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Whose Nation Is It Anyway? Performing "GI American" Through World War II Soldier Shows

Caldwell-O'Keefe, Jennifer Riley
Degree Grantor:
University of California, Santa Barbara.Theater Studies
Degree Supervisor:
Cabranes-Grant Leo
Place of Publication:
[Santa Barbara, Calif.]
University of California, Santa Barbara
Creation Date:
Issued Date:
Theater history, Military studies, and Gender studies
Special Services
Greatest Generation
Military entertainment
Amateur theatricals
United States military
American identity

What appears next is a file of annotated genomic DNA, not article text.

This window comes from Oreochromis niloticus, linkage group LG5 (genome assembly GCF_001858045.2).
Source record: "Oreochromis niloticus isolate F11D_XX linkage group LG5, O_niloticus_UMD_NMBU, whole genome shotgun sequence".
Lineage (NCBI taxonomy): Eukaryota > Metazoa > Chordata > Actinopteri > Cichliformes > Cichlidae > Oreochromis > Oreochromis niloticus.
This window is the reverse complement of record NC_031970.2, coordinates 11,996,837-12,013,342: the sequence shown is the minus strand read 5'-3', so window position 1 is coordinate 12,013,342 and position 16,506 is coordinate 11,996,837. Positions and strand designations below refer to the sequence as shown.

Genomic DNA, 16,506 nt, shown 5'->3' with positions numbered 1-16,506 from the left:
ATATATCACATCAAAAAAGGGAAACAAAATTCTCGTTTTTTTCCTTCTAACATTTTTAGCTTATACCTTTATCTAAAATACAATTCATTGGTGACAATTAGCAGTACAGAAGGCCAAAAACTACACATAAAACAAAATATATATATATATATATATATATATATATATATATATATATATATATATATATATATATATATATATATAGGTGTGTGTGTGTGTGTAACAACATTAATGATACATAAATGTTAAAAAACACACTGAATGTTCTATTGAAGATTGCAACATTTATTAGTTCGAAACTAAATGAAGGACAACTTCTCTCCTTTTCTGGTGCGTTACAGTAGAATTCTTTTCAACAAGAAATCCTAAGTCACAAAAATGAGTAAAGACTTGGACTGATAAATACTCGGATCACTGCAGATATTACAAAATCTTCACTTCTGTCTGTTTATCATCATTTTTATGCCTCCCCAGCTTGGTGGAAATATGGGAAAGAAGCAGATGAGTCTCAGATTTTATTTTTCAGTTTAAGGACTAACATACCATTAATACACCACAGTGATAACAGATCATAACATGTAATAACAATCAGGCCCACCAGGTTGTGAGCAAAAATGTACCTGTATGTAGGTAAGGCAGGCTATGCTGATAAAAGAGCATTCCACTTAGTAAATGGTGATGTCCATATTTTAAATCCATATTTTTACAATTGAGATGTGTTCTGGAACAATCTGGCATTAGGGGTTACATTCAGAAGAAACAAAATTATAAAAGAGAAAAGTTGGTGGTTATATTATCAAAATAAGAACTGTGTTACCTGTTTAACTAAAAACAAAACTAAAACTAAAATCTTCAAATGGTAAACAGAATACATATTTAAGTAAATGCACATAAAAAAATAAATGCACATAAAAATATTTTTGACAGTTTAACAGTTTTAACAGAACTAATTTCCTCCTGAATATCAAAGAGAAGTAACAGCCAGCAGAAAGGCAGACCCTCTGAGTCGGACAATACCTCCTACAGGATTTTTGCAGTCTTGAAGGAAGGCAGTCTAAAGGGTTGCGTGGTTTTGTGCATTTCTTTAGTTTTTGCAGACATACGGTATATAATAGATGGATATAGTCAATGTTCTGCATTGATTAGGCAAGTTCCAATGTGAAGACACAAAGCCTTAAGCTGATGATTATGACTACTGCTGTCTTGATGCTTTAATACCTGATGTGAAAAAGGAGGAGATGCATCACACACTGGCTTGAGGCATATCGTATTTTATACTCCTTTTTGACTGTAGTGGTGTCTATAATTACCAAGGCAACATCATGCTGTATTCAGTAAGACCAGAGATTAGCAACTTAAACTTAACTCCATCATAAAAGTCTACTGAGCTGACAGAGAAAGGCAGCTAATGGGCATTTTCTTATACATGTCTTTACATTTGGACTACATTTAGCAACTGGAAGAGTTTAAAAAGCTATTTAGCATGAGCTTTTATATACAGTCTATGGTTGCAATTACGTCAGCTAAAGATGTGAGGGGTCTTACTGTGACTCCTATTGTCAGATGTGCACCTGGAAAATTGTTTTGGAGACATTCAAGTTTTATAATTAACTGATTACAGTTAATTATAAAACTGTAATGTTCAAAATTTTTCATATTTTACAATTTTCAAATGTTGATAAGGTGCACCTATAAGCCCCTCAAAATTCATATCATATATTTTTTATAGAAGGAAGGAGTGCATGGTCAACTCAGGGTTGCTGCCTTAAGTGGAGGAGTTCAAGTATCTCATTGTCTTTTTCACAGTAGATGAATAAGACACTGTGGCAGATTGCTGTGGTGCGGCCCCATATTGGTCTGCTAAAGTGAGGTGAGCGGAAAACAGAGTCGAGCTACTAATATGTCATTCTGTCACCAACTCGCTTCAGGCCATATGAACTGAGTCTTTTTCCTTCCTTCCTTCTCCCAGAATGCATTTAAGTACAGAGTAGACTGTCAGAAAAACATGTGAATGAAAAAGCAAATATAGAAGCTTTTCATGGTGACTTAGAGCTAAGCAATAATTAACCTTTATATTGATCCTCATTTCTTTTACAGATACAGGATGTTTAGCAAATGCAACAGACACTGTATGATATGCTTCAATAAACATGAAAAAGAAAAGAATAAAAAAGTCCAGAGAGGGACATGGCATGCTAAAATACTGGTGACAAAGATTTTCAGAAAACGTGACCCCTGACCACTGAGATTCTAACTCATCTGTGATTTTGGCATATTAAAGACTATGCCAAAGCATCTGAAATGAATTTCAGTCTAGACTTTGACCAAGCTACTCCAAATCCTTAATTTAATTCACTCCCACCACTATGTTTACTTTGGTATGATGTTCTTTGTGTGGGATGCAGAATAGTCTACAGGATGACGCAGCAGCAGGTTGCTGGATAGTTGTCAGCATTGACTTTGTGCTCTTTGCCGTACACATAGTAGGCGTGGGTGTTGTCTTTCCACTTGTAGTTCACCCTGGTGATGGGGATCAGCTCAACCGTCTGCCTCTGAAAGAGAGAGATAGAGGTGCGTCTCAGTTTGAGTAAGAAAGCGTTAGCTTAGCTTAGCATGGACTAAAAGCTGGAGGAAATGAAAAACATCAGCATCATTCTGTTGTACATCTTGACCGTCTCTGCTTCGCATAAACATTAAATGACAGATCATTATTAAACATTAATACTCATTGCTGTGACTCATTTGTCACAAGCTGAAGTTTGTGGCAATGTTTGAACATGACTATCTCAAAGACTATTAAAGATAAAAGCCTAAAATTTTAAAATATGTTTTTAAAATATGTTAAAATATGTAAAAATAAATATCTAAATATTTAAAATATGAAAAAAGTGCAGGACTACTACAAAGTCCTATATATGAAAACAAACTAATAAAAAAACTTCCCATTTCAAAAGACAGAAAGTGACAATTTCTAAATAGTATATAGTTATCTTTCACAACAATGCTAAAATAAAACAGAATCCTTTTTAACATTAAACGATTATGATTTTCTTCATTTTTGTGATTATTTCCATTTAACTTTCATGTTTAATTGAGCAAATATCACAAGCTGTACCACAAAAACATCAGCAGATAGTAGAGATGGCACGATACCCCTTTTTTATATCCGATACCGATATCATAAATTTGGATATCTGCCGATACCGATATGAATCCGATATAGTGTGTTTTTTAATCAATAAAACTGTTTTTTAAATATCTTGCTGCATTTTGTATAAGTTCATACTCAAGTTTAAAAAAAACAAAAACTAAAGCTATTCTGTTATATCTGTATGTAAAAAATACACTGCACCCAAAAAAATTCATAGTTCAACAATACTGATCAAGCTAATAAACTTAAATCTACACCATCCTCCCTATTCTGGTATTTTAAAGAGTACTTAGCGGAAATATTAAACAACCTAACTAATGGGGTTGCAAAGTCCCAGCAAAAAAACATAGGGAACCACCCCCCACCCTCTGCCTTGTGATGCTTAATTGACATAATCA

The title of my dissertation refers to the subjective perception of national identity and the military's conscious effort to shape this identity through amateur theatricals performed by and for soldiers. The United States military during World War II structured the intricacies of entertaining 16 million soldiers through Special Services. Amateur theatricals, or soldier shows, were a significant part of this morale program. These World War II entertainments ranged from Irving Berlins' This Is The Army on Broadway to minstrel and variety shows and obscure impromptu drag shows featuring impersonations of Carmen Miranda. This entertainment campaign affected and reflected how these men and women envisioned themselves and their homeland. Yet, there is little existing scholarship about World War II soldier shows, and none analyze amateur theatricals as a body of work or assess soldier shows' significant contribution to American national identity. My dissertation documents this genre and, because of my interdisciplinary approach, bridges a gap between military studies, performance studies, gender studies and theatre history. I argue that the military's "GI American" value system lauded individual subjugation to national interests as the foundation of appropriate United States citizenship and the unique participatory nature of the amateur theatricals were the ideal medium to instill these ideals. Utilizing historical evidence obtained through archives around the country including scripts, military and civilian memos, programs, unit histories, interviews, and photographs, I also conducted interviews with soldier show performers and analyzed their personal collections of letters, photographs and memorabilia. Soldier shows portrayed "GI American" characteristics which defined a specific embodied vision of a good United States soldier, and by connection--a good United States citizen. A little over 15.5 million soldiers returned home - all of them shaped by the military's morale program. This military influenced vision of themselves and their country had a growing exponential impact on those around them. These men and women of the so called "Greatest Generation" have held much political, social and cultural power in our country. Therefore, our contemporary understandings of American identity in terms of gender, race, sexuality, class and ability are intimately connected with soldier theatricals.

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